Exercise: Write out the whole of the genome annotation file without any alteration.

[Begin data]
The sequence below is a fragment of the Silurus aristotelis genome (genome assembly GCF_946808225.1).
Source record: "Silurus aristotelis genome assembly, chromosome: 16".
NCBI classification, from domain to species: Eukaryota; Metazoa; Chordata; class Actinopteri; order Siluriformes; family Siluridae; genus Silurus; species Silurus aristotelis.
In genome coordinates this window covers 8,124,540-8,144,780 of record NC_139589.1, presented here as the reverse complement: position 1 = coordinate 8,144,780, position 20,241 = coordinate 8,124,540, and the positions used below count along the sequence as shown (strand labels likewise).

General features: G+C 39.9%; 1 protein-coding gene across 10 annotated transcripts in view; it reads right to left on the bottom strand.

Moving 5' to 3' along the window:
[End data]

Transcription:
The sequence below is a fragment of the Silurus aristotelis genome (genome assembly GCF_946808225.1).
Source record: "Silurus aristotelis genome assembly, chromosome: 16".
NCBI classification, from domain to species: Eukaryota; Metazoa; Chordata; class Actinopteri; order Siluriformes; family Siluridae; genus Silurus; species Silurus aristotelis.
In genome coordinates this window covers 8,124,540-8,144,780 of record NC_139589.1, presented here as the reverse complement: position 1 = coordinate 8,144,780, position 20,241 = coordinate 8,124,540, and the positions used below count along the sequence as shown (strand labels likewise).

General features: G+C 39.9%; 1 protein-coding gene across 10 annotated transcripts in view; it reads right to left on the bottom strand.

Moving 5' to 3' along the window: